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Damage Done 26/06/2013

Posted by zoidion in Climate, Weather.
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Twin Cities ephemera: A twenty-five minute hurricane blew through here in the hour before sundown on Solstice Day. Up here on the relative heights of Minneapolis, lots of trees came down, along with two inches of rain. That’s right: two inches of rain in less than half an hour.

It was what the meteorologists now are calling “bow echo” storms, characterized by sixty-to-seventy mile-per-hour winds (with gusts even higher) and torrential rains. The damage path was twenty to twenty-five miles wide, and, according to Paul Douglas, equivalent to an EF-0 tornado. Estimates of eight hundred trees felled in Minneapolis and five hundred in St. Paul are in recent reports. And nearly six hundred thousand customers lost electric power for hours or days afterwards.

While I await the arrival of my rain gauge to begin reporting for the CoCoRaHS observer network, I’m using a crude receptacle to estimate rainfall: an old galvanized tub. It was empty at the moment of the solstice at 12:05 a.m. on the 21st, and began collecting rain a couple hours later. When the third rainstorm ended on the morning of the 22nd, it held about four-and-a-quarter inches. (That’s our monthly average for June.)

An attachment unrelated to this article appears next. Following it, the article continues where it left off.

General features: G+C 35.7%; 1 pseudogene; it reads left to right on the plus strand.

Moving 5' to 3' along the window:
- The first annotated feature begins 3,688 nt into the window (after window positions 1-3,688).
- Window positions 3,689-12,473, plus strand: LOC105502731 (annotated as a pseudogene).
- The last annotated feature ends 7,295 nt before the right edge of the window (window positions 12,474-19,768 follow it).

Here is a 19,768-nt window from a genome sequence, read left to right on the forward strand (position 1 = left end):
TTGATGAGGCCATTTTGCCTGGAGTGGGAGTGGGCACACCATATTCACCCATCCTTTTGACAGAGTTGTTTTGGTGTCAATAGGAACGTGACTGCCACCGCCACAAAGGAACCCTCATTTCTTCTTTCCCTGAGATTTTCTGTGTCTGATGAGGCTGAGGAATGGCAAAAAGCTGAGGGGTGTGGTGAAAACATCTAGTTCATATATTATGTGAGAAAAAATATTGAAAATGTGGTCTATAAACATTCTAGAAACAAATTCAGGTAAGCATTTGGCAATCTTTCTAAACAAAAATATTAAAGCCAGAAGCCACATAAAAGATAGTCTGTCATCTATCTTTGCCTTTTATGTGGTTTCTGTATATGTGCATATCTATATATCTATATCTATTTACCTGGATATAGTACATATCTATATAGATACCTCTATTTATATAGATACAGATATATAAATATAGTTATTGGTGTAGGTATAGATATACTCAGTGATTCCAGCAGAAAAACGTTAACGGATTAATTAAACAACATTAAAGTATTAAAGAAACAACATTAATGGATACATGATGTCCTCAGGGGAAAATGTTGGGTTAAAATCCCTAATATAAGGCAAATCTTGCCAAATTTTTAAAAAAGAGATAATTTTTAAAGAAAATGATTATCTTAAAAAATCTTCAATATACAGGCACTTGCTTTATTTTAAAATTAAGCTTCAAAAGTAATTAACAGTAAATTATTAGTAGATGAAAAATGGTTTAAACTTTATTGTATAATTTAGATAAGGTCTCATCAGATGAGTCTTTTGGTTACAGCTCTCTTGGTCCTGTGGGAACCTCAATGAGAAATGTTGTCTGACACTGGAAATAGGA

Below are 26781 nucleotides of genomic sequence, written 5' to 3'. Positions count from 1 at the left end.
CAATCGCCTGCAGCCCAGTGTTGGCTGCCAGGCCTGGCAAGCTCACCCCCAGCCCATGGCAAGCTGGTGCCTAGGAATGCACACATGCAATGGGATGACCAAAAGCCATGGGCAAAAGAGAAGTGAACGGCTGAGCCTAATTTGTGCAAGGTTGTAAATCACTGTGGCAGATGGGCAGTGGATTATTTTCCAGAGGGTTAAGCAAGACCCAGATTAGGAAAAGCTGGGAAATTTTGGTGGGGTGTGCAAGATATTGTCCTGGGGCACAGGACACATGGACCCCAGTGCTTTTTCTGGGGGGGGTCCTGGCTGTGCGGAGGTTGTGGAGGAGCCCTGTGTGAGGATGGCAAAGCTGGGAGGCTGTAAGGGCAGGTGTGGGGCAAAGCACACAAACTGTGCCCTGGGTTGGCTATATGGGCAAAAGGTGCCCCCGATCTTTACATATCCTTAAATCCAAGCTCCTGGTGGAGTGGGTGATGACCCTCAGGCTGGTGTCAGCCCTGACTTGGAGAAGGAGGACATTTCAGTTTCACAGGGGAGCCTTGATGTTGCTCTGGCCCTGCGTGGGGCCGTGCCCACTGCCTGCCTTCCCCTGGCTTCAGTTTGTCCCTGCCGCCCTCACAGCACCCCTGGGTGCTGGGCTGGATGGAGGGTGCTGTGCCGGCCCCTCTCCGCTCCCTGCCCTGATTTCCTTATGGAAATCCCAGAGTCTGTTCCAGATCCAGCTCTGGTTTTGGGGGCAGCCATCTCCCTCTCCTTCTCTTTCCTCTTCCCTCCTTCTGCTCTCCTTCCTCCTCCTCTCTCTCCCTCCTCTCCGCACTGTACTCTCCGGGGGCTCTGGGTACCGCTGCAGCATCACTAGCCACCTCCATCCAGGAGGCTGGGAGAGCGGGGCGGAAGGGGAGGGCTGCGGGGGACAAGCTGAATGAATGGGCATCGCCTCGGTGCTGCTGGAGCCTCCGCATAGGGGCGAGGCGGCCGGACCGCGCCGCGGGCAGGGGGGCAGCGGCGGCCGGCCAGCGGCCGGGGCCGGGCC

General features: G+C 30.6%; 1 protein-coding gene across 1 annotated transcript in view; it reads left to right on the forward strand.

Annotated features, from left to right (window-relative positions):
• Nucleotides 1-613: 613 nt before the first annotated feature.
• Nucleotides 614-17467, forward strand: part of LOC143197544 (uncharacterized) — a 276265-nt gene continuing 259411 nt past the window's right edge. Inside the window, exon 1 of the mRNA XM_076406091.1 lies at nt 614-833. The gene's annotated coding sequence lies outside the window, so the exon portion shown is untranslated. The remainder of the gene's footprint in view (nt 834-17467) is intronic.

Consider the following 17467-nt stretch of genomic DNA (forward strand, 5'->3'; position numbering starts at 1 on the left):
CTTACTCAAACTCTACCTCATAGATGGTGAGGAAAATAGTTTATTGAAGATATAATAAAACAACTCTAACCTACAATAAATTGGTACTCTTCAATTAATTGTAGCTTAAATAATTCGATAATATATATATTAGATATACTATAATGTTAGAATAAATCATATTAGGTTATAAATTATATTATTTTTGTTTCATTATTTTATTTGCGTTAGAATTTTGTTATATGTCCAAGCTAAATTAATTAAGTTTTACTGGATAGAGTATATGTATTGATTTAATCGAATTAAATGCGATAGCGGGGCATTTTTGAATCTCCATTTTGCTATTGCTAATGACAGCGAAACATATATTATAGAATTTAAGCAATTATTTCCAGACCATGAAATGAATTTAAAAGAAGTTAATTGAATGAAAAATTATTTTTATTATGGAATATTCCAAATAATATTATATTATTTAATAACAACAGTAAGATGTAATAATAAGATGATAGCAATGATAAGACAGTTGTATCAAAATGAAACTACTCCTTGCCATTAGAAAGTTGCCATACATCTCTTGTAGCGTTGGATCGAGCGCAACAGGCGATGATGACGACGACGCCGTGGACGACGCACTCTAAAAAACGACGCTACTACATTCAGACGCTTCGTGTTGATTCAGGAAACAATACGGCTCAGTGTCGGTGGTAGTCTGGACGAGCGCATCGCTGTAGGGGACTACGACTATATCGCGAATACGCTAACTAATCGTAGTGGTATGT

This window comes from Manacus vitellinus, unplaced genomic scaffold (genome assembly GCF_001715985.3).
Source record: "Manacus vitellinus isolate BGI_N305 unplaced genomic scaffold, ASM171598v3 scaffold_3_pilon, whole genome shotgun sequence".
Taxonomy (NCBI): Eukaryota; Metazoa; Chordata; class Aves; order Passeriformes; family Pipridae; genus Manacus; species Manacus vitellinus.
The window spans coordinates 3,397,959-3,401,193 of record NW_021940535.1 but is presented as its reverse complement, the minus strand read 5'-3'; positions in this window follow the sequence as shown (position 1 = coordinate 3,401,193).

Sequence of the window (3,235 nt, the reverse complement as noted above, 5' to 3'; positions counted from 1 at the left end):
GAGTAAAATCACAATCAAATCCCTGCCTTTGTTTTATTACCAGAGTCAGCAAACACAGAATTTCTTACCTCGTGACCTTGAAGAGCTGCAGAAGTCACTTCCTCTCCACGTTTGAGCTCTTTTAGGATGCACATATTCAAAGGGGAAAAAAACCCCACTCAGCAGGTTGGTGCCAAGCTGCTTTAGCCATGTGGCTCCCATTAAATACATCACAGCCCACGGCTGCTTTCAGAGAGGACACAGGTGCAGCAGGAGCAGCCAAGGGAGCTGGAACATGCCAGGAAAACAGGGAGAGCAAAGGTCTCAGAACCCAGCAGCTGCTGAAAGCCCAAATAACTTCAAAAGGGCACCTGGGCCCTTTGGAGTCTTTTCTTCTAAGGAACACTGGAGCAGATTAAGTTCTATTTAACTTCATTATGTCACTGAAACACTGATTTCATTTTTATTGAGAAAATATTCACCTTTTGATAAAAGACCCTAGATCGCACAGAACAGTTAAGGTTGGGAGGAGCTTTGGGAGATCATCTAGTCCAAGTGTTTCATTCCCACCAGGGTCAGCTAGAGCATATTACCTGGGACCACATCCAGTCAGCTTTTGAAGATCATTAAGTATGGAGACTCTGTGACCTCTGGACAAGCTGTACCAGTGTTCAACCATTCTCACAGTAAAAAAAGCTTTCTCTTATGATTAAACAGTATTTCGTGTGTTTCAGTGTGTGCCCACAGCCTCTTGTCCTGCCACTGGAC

The weekend overall saw many places in the southern third of Minnesota affected by local flooding. Coming just after the anniversary of the great Duluth area flood of 2012, it’s forcing more people to wake up to the nature of our collective predicament: game over for “normal,” comfortable, predictable lives.

The deluge may have helped my yard ecology, contaminated earlier in the week by Mr. Tru-Green next door. I could see the mist of the anti-Japanese beetle insecticide drifting over onto my vegetables as I yelled, This is outrageous, that you can legally do this!!

But I have no way of knowing what damage it’s done (and could still do), just as I had no prior notice and no opportunity to at least cover up the vegetables.